They called her Ms. Janie. One day Skip woke up and thought he was back in the antebellum South. He smelled warm, sweet potato pies and collard greens coming from the kitchen. The heavens opened up and dropped Ms. Janie on the doorstep when they needed help the most. Ms. Janie, you see, was the quintessential Southern Mammy to the Sibleys now. Skip never really questioned her arrival; he just assumed that she was sent from God, or she was sent by one of the neighbors down the street. Ms. Janie always had a calmness about her and put those around her at ease. She was filled with the Holy Spirit and loved to talk about Jesus, her family, or what Skip should be doing to get better. Although the topic never came up, Skip assumed that Ms. Janie was uneducated, at least in a formal manner. Skip with his MBA and Ms. Janie with her basic knowledge seemed odd companions.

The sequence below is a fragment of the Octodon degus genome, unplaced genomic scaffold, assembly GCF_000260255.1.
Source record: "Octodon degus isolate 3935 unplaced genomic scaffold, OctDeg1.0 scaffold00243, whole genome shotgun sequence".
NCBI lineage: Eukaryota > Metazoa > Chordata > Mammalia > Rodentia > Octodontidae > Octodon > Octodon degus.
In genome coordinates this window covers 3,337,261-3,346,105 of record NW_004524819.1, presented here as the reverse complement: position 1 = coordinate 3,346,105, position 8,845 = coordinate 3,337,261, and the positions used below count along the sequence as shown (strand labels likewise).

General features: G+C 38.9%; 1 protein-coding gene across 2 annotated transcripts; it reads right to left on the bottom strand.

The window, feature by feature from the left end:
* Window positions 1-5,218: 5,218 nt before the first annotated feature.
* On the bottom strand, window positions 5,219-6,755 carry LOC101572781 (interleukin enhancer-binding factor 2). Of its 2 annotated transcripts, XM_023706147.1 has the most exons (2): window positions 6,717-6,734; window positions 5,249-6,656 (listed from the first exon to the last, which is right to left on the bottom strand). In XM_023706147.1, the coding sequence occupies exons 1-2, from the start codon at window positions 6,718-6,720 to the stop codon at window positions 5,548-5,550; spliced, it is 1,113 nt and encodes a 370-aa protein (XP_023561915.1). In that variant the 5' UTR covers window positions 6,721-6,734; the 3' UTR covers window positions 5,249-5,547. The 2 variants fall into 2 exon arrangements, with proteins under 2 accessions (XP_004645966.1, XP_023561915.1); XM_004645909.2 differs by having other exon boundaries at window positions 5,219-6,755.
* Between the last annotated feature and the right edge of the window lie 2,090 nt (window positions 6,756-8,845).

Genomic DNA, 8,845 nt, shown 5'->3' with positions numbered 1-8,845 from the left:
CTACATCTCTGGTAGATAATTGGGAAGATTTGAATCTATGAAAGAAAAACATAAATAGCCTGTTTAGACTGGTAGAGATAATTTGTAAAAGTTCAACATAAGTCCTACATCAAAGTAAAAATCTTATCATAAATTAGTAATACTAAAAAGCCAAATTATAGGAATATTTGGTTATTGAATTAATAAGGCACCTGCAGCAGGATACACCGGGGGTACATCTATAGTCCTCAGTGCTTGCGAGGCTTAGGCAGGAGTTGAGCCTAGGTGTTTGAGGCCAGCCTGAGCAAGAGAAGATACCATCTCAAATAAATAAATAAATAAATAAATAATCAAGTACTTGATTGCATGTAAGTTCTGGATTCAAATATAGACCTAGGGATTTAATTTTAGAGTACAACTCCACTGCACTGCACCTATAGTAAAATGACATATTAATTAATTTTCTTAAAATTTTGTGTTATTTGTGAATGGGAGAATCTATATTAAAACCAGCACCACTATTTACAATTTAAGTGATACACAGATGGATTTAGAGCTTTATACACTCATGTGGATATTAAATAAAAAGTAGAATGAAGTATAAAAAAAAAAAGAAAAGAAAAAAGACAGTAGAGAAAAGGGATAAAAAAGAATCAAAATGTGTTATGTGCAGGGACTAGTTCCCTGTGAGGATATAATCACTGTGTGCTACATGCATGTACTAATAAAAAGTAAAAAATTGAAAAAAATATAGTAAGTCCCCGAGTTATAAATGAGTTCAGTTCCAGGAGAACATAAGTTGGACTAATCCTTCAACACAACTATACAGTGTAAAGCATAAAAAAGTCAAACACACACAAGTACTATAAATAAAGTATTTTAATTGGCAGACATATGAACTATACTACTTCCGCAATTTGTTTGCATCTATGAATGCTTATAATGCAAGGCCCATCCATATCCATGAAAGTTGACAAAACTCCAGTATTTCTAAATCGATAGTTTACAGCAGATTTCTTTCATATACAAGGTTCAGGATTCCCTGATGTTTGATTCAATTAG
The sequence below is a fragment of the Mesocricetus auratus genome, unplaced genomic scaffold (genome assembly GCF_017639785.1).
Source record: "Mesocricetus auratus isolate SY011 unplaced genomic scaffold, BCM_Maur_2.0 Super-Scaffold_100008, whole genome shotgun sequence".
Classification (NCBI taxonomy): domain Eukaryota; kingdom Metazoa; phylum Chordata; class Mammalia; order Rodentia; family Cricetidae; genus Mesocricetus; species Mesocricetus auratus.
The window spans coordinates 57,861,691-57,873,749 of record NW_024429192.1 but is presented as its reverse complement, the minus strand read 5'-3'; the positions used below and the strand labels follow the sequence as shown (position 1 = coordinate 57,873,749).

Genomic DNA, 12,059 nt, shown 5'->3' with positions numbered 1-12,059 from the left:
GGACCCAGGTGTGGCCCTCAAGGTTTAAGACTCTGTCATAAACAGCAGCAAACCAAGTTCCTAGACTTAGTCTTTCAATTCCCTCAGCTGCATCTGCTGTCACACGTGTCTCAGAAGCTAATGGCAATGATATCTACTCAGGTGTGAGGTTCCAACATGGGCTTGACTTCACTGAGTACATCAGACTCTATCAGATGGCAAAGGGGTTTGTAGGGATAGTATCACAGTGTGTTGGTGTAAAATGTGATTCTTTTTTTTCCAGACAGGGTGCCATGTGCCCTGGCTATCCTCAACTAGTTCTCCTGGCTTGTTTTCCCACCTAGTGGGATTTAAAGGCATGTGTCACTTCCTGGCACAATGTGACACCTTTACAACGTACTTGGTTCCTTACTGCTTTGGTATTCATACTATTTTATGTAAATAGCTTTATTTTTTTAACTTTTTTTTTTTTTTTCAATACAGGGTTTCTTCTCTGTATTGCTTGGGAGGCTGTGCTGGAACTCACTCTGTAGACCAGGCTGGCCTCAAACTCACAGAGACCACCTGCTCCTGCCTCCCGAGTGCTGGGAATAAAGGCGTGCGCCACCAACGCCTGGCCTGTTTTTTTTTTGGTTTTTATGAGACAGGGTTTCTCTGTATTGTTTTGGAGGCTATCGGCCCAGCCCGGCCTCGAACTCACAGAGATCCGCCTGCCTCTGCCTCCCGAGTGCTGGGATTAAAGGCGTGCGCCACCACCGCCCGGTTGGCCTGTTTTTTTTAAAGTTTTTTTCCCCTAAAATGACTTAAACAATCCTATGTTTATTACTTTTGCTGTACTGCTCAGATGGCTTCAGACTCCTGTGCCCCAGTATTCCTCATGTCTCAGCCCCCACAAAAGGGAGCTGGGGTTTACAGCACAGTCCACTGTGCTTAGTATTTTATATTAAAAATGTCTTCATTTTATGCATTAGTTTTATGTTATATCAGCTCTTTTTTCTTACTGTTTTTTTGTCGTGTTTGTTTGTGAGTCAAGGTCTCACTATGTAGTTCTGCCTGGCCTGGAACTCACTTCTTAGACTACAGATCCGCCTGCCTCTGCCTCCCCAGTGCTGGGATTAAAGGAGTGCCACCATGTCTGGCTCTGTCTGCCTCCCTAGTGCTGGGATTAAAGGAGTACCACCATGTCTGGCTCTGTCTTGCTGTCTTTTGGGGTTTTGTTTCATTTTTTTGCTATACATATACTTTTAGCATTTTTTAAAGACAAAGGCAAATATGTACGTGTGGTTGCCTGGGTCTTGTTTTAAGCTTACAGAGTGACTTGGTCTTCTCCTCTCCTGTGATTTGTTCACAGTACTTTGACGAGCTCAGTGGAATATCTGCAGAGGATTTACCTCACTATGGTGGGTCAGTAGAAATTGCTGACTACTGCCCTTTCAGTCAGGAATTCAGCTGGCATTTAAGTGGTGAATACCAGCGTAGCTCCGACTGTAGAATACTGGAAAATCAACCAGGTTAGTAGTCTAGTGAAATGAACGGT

Ms. Janie was black with long, dark black hair that she usually wore tied back. She was tall, about the size of Skip in stature, and was on the thin side. Skip couldn’t imagine how she could gain any weight at all at the pace she kept up each day. She not only took care of Skip’s family, but helped with one of the families down the road, and she also had a sister who lived with her who needed a lot of her attention. Ms. Janie would care for and converse with Skip as she went about her daily chores. Ms. Janie had the kind of wisdom that couldn’t be learned from a textbook. She possessed a practical knowledge that was passed down to her through the generations. As with most Charlestonian black folks, her ancestors were slaves from Africa and ended up in the slave markets of the South Carolina Lowcountry. Skip, who had assumed she was literate because she spoke of Bible verses on a regular basis, was positioned well theologically between West Cooper Church and the Holy Spirit of Ms. Janie.